There’s a tendency with any well-designed network for someone to go and do something the designer didn’t expect. A single desk with a couple of wall ports suddenly needs three network printers and a couple of PCs and an IP camera, and you’ve run out of sockets. The easy answer is to bung in a desktop switch, but once you’ve done this you’ve lost control, and visibility, about what exactly is going on downstream of your managed switch port.
In recent years a few desktop managed switches have appeared, and I’ve been looking at a reasonably priced TP-Link 8-port Gigabit Easy Smart Switch (model TL-SG108E to be precise). TP-Link have an “Easy” smart switch, and a non-easy versions (such as the TL-SG2008). I’ve yet to get my hand on the latter. They also make a JetStream range of layer 2 “Light” Managed Switch, which have a couple of SPF slots even in the 8-port models. Confusingly, the “light” versions are actually the top-of-range models.
TP-Link kit started turning up in the UK several years ago, with appalling technical support and documentation. It did tend to work, and was keenly price. I’m happy to say that TP-Link has got its act together, with proper English documentation and apparent backup, although I have to say I’ve yet to invest in anything expensive enough to make calling on their customer service worthwhile.
Unpacking the Easy Smart Switch you find a the neatly made metal boxed switch, with a good quality feel about it. The PSU is the normal quality wall-wort type, delivering just under 1A. Cooling is by convection away from the metal box; there is no fan and no apparent need for one.
You can use this switch as self-configuring switch straight out of the box and it just works. Testing it unscientifically as a desktop switch, I’ve no complaints about the performance. I didn’t try aggregating the lines for an uplink or anything fancy, as chances are on a desktop you’ll only have one port talking to another at any one time.
After that it was time to manage it, and this is where I hit a snag. In spite of the box saying it was compatible with Windoze, Mac, Linux and so on, it turns out that you need to run some Windows-based software to do anything with it. Although it had port 80 open, the is no web management interface; and port 22 was there but lacked an SSH interface. In other words, it’s useless unless you are a Windows shop. According to TP-Link there is a version 2 of this switch which does sport proper web and SSH interfaces, but version 2 isn’t on sale in the UK at time of writing.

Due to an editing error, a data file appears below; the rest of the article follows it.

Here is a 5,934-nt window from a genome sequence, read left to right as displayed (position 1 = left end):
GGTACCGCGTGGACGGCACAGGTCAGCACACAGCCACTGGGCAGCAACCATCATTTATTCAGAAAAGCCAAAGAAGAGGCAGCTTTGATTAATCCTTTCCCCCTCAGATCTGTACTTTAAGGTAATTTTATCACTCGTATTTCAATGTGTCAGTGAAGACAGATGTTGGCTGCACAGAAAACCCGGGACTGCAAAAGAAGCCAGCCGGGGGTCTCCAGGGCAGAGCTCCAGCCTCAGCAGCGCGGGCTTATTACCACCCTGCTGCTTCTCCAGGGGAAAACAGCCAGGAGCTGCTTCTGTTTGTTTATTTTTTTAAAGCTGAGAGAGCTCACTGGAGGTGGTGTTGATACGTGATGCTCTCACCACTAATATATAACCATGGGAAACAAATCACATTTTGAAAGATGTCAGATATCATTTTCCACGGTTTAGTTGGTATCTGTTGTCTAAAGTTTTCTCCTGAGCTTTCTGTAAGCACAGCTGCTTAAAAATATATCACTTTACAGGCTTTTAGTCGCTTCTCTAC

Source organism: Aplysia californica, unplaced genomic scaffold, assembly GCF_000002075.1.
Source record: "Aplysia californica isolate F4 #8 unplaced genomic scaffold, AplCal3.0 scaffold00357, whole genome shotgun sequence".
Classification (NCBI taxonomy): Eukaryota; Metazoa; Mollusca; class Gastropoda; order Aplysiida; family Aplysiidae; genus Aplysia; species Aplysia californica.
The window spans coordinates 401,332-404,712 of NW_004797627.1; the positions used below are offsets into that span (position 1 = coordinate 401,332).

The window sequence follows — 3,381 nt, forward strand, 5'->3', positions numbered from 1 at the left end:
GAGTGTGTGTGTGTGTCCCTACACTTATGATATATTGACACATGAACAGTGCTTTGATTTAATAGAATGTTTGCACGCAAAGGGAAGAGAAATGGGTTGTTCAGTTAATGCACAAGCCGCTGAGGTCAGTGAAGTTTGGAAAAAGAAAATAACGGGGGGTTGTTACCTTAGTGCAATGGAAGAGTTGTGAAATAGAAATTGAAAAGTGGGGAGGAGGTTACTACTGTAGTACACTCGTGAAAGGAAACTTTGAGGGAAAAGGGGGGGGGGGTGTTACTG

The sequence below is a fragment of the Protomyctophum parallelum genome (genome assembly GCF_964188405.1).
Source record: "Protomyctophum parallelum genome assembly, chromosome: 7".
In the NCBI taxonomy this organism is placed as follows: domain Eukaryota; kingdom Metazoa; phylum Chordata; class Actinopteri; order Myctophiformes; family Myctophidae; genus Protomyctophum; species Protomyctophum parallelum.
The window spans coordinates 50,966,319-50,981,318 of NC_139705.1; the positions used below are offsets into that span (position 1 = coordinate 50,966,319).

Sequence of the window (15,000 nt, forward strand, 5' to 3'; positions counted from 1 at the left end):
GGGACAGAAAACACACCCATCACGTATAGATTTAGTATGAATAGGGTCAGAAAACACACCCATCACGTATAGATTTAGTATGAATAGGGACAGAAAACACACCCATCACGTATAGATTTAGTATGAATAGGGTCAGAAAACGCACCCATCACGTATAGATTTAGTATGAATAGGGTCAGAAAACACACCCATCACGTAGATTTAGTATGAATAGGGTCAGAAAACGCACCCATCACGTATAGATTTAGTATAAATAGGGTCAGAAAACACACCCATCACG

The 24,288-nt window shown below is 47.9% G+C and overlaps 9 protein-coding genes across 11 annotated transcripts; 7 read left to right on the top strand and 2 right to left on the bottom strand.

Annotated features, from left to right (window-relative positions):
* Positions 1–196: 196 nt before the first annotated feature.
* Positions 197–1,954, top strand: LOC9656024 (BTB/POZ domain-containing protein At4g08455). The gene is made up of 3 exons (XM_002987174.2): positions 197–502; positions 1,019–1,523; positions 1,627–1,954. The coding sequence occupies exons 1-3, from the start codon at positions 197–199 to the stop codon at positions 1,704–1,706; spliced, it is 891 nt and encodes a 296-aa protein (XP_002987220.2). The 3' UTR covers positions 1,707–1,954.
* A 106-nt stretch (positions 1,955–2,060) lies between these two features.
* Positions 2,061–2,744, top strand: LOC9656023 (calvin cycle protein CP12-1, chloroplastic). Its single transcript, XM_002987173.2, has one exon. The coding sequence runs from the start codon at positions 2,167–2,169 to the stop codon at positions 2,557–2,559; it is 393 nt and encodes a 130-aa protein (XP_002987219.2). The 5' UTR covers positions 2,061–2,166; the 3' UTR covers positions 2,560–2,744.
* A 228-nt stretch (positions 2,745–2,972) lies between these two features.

If you find a Windows PC to run it, you can set the IP address over Ethernet or set it up for DHCP. Once it’s on the IP network the configuration utility can be used to configure various options and run diagnostics – and upgrade the firmware, which you may want to do immediately looking at the release notes on the TP-Link web site.
Useful features are port mirroring, rate setting and (if you can figure it out), various VLAN options in including port-based. You can throttle ports, view port statistics and run a cable diagnostic. One serious omission is that there is no way I could see to control the layer 2 routing – i.e. statically assign a MAC address to a particular port. Only dynamically learned MAC addresses are supported, which is what you get a dumb switch for.
There are a number of security and QoS options, such as storm control for ports. Whether this is going to be used on a small unstacked desktop switch is debatable. The VLAN options could be very useful as part of a more complex multi-switch network, giving granularity down to the desktop.
Another feature inherited from it’s larger siblings is link aggregation. You can bond up to four ports together for a high-speed uplink; but on a a 5 or 8-port switch, this really can’t be that useful, can it?
If you can live without the access control and incompatibility with anything non-Windows, the price of this switch makes it an excellent choice net to a dumb switch at about the same price. However, for a few pounds more you a get a TP-Link SG2008, which doesn’t seem to suffer these limitations – or indeed a D-Link model of similar specification. D-Link switches tend to be fast and trouble-free in my experience.
Pros: Have a managed switch at the same price as an unmanaged one.
Cons: Management features provided are less use on a small switch, especially as access control is missing. The management can only be done using a Windows utility – no web or SSH interface.
Conclusion: Spend a bit more on a better TP-Link model, or look at D-Link or Netgear.